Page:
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The FBI Has a New “Possible Method” to Unlock iPhones, Postpones Apple Trial


The situation surrounding the FBI investigation of a locked iPhone that belonged to the San Bernardino shooter has inspired a lot of debate and discussion over issues of online privacy and encryption. The FBI asked Apple to develop a key that would facilitate the unlocking of said iPhone, but Apple feared that creating such a tool could be dangerous, especially if it fell into the wrong hands.

Creating a universal backdoor for locked iPhones could assuage some safety concerns, but it would also create new ones — or so Apple argued. However, less than 24 hours before today’s hearing between the FBI and Apple, the FBI asked to postpone until April 5th, explaining that “an outside party demonstrated to the FBI a possible method” for unlocking the iPhone. In other words, the FBI may no longer need Apple’s help in developing this hypothetical backdoor.

The FBI’s sudden change of course brings about a whole new set of questions. Some experts theorize that the FBI may choose to drop its order, after having seemingly lost the battle of public opinion. Nate Cardozo, a staff attorney at the Electronic Frontier Foundation, told Yahoo News:

The government was taken by surprise by the strength of Apple’s opposition and the amount of support they were able to garner both in the tech community and the civil liberties community. The government wanted to frame this as security versus privacy. But I think Apple was successful in reframing it as security versus security.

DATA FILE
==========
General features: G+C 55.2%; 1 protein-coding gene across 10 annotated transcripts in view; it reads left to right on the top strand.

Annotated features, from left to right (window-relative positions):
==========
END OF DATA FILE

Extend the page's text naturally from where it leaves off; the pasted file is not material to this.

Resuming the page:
As for the choice to use an “outside party” to develop an iPhone backdoor, why didn’t the FBI use this methodology from the start? ACLU attorney Alex Abdo had this to say:

This suggests that the FBI either doesn’t understand the technology well enough or wasn’t telling us the full truth earlier when it said that only Apple could break into the phone. Either possibility is disconcerting.

By framing Apple as the only possible option for helping break the encryption on the iPhone, the FBI may have hoped to set a standard for future cases that would encourage other technology companies to work with them — but this would have set a precedent that Apple believed to be dangerous. As Apple CEO Tim Cook put it: “Even if that key were in the possession of the person you trust the most, that key could be stolen.”

Still, the FBI plans to find a way to unlock phones regardless. USA Today enumerates some of the possible avenues that the “outside party” might have suggested to the FBI as potential unlocking tools, such as creating digital facsimiles of the phone’s chips. An iPhone will auto-lock after 10 incorrect pass-code attempts, but creating digital copies will allow the FBI to try further pass-code guesses on the facsimiles. With only 9 tries per facsimile, that could take a while, but it would work. Another idea would be to reverse-engineer a key based on the Apple’s patent diagrams for the phone chip, which would be difficult as well. It’s possible that the “outside party” who has approached the FBI has already done something like this, or has a similar plan.

Although Apple may not be willing to work with the FBI, and although Apple has expressed their own reservations about the morality of creating a backdoor for iPhones, it’s clear that the FBI will continue to pursue these avenues. I guess the main upside is that now we’ve all learned a lot more about encryption — and we’ve learned that Apple is willing to stake the privacy of its users over an order from the FBI. We’ve also learned that the FBI isn’t willing to listen to Apple’s advice on the matter, even though Apple appears to have a bit more technology know-how.

What do you all think? Where do you come down on this issue?

(via Yahoo News, image via Flickr)

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Maddy Myers, journalist and arts critic, has written for the Boston Phoenix, Paste Magazine, MIT Technology Review, and tons more. She is a host on a videogame podcast called Isometric (, and she plays the keytar in a band called the Robot Knights (